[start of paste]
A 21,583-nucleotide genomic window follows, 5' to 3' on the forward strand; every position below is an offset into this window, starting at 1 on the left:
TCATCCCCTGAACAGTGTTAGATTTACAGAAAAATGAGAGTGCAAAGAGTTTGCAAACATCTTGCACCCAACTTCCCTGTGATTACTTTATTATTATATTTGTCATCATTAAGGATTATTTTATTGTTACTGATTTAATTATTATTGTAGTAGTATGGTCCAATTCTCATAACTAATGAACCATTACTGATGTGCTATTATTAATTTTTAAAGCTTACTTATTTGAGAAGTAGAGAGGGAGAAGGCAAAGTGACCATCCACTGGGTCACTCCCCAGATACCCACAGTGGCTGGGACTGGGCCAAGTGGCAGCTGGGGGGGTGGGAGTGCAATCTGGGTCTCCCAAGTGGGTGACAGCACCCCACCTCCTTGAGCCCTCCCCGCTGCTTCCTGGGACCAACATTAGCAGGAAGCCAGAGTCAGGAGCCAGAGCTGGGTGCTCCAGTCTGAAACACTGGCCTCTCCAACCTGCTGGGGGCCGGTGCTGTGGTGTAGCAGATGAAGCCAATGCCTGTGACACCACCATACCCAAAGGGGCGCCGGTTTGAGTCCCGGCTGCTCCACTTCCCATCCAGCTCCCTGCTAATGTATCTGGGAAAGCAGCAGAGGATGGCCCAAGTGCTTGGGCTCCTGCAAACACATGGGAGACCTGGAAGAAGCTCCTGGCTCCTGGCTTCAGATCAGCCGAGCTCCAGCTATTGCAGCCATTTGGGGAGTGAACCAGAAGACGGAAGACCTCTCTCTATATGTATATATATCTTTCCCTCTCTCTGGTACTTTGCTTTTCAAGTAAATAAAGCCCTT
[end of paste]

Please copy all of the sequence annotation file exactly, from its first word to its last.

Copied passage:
A 21,583-nucleotide genomic window follows, 5' to 3' on the forward strand; every position below is an offset into this window, starting at 1 on the left:
TCATCCCCTGAACAGTGTTAGATTTACAGAAAAATGAGAGTGCAAAGAGTTTGCAAACATCTTGCACCCAACTTCCCTGTGATTACTTTATTATTATATTTGTCATCATTAAGGATTATTTTATTGTTACTGATTTAATTATTATTGTAGTAGTATGGTCCAATTCTCATAACTAATGAACCATTACTGATGTGCTATTATTAATTTTTAAAGCTTACTTATTTGAGAAGTAGAGAGGGAGAAGGCAAAGTGACCATCCACTGGGTCACTCCCCAGATACCCACAGTGGCTGGGACTGGGCCAAGTGGCAGCTGGGGGGGTGGGAGTGCAATCTGGGTCTCCCAAGTGGGTGACAGCACCCCACCTCCTTGAGCCCTCCCCGCTGCTTCCTGGGACCAACATTAGCAGGAAGCCAGAGTCAGGAGCCAGAGCTGGGTGCTCCAGTCTGAAACACTGGCCTCTCCAACCTGCTGGGGGCCGGTGCTGTGGTGTAGCAGATGAAGCCAATGCCTGTGACACCACCATACCCAAAGGGGCGCCGGTTTGAGTCCCGGCTGCTCCACTTCCCATCCAGCTCCCTGCTAATGTATCTGGGAAAGCAGCAGAGGATGGCCCAAGTGCTTGGGCTCCTGCAAACACATGGGAGACCTGGAAGAAGCTCCTGGCTCCTGGCTTCAGATCAGCCGAGCTCCAGCTATTGCAGCCATTTGGGGAGTGAACCAGAAGACGGAAGACCTCTCTCTATATGTATATATATCTTTCCCTCTCTCTGGTACTTTGCTTTTCAAGTAAATAAAGCCCTT